logoShaping Tomorrow's Built Environment Today

Protecting HVAC Systems From Cybersecurity Threats

Protecting HVAC Systems From Cybersecurity Threats

From ASHRAE Journal Newsletter, September 14, 2021

The average cost of an insider-related cyber incident exceeds $7.5 million, and more than half of companies go out of busines within six months following a security breach.

Due to the inherent risks that come with using internet-based technologies, all HVAC engineers and designers need to incorporate cybersecurity into their business practices. The cost of not doing so is too high.

“As recent attacks of ransomware and cybersecurity incidents have shown, victims are not only government entities, but almost any internet-connected organization can be prime targets of opportunity,” said Ecton English, Member ASHRAE. “The cost and effort for generating and distributing attacks for ransomware are extremely low with very profitable payoffs. Building management systems and other infrastructure control systems have become prime targets of opportunity due to the lack of cybersecurity inherent in many designs and operational practices.”

But have no fear—ASHRAE’s Multidisciplinary Task Group, Cybersecurity for HVAC Systems and Related Infrastructure, (MTG.CYB) is here to help. The MTG launched a new cybersecurity column series in ASHRAE Journal, which provides focus on the security-related areas of awareness, training and planning, said MTG.CYB Chair Mike Galler, Member ASHRAE.

“Cybersecurity is an area that everyone needs to have some level of knowledge in, and I hope that this column helps to increase interest in gaining competency in cybersecurity,” he said.

The series debuted in the July Journal with a column focused on cybersecurity and the Industrial Internet of Things (IIoT). A second column, published in the September Journal, gives basic cybersecurity recommendations for HVAC professionals who are unfamiliar with cybersecurity.

“Future columns will provide brief overviews of different areas, new developments such as BACnet/SC and Managed BACnet, current issues and other new technology related to cybersecurity,” said Galler.

Common Challenges

The cybersecurity column will also address common challenges and solutions. Some mistakes engineers tend to make regarding cybersecurity range from lack of knowledge of proper measures to improve security, to the cost of designing, implementing, and maintaining an effective level of protection.

Galler said the cost of cybersecurity systems is analogous to that of physical security. If a facility is in a high-traffic area, it requires a higher budget to secure. And, he says, the internet is a high-traffic area.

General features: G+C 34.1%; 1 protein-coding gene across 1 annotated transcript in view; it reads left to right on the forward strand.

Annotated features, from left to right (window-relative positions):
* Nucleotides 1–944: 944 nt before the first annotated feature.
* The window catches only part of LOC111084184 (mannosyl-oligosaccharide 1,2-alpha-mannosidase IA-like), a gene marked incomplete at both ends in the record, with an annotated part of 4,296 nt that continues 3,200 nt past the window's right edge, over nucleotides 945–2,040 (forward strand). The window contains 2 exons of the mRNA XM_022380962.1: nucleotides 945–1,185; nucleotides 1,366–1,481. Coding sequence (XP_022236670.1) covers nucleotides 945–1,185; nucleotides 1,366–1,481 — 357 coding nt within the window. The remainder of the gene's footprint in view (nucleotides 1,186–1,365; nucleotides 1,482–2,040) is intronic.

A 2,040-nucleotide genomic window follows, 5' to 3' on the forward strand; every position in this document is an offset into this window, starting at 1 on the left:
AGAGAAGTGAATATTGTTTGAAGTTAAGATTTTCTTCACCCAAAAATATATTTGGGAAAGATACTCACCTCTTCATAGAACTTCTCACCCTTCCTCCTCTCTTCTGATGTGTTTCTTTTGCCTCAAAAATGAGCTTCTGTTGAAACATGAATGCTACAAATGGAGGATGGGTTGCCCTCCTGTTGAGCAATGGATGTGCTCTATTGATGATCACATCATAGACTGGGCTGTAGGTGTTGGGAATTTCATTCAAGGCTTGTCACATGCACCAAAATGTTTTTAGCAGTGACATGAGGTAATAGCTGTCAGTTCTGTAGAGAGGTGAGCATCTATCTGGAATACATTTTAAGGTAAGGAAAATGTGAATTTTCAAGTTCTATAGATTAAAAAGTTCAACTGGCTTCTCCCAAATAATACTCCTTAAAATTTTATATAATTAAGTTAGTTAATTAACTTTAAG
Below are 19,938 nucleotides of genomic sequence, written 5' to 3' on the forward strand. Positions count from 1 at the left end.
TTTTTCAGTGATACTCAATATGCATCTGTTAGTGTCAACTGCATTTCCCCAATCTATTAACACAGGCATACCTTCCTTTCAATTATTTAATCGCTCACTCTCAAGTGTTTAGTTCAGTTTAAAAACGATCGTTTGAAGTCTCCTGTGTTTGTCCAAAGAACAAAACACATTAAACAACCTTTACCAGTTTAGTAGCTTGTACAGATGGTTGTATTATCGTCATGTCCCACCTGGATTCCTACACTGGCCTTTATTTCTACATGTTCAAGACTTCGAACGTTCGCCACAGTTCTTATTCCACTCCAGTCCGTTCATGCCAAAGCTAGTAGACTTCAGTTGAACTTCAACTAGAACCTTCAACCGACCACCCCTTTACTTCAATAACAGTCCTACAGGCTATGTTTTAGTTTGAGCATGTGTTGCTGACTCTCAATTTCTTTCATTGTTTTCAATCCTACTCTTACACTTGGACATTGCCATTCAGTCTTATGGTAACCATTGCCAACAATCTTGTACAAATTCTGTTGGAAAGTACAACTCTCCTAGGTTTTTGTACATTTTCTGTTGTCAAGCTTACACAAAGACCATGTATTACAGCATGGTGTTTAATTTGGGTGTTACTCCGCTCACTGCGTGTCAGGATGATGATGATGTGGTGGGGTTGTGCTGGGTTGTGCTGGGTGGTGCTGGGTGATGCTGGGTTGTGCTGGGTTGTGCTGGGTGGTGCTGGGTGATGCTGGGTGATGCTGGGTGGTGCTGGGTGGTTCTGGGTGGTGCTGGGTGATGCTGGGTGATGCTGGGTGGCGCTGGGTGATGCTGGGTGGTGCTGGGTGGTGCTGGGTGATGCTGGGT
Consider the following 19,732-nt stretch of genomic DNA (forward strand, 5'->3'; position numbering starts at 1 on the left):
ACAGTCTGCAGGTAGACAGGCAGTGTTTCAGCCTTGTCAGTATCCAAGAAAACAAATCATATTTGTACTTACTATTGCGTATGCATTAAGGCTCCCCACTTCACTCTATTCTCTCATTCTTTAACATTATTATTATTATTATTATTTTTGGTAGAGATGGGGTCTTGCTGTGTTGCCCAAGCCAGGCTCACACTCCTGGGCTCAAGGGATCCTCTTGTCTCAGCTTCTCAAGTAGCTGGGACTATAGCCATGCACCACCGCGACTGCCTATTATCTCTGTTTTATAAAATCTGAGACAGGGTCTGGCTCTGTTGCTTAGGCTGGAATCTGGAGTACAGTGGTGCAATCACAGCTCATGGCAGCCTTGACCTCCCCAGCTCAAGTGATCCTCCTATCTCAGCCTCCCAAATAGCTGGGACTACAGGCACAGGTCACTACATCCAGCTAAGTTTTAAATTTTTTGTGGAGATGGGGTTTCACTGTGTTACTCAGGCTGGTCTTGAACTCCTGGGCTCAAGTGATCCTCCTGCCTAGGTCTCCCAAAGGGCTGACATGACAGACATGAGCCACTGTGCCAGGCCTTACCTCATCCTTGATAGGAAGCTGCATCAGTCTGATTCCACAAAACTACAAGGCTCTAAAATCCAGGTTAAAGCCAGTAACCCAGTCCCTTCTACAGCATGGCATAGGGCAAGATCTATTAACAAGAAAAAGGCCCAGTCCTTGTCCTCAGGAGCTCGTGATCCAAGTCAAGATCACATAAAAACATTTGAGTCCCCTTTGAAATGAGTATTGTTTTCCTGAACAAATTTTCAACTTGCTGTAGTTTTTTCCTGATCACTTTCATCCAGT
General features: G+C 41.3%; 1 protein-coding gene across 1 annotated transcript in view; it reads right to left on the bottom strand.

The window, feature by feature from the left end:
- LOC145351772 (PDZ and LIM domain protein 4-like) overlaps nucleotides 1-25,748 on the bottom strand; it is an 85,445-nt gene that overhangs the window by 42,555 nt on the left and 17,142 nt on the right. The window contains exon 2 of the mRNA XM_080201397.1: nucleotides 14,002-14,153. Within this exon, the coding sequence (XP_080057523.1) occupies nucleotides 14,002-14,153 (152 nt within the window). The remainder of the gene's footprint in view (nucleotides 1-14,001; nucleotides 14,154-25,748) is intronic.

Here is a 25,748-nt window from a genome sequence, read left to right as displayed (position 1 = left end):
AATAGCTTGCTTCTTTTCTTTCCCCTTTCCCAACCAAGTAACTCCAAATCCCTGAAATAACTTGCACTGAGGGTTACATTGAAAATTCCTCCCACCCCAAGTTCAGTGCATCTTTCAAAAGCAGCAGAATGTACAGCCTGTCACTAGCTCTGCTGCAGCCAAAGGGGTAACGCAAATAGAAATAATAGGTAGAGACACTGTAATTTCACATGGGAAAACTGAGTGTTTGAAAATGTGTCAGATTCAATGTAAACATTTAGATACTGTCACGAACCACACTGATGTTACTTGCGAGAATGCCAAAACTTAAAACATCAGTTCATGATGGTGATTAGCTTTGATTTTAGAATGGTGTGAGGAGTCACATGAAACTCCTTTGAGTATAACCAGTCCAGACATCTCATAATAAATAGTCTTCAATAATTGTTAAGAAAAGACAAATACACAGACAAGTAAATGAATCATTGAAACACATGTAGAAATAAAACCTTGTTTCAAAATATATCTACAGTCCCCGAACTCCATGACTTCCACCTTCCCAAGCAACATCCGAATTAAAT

“The cost of securing a building automation system mostly isn't found in the hardware,” said Galler. “The expenses are mostly in the time and effort by employees or contractors to design, implement and maintain the operational procedures and policies related to cybersecurity. “There will also be an ongoing cost for training employees.”

Galler said these expenses will probably be less than the cost of falling victim to a successful attack.

“According to a recent report, the average cost of insider-related cyber incidents was $7.68 million, and 60% of companies go out of business six months after a security breach,” he said.

One of these common challenges is the belief that cybersecurity does not apply to the HVAC or control systems field of expertise, said English, a member of the Multidisciplinary Task Group. Another is that small or medium-sized systems are too small to be targets for “hackers.”

“I don't know how many small business owners think this way, but none should. In 2019, 43% of online attacks were aimed at small businesses,” said Galler. “A computer virus doesn't know how big a company is, and it doesn't care. Small businesses are still a big target.”

Solutions to these challenges include education, partnerships and cybersecurity-informed implementations, he said. English recommended using free government resources from the Cybersecurity and Infrastructure Security Agency (CISA) and the National Institute of Standards and Technology (NIST) to improve systems’ cybersecurity as well as helping to develop standard specifications that implement cybersecurity best practices in the design and installation of control systems.

Stay tuned to learn more about how HVAC engineers and designers can implement cybersecurity best practices in forthcoming installments of ASHRAE Journal’s cybersecurity column.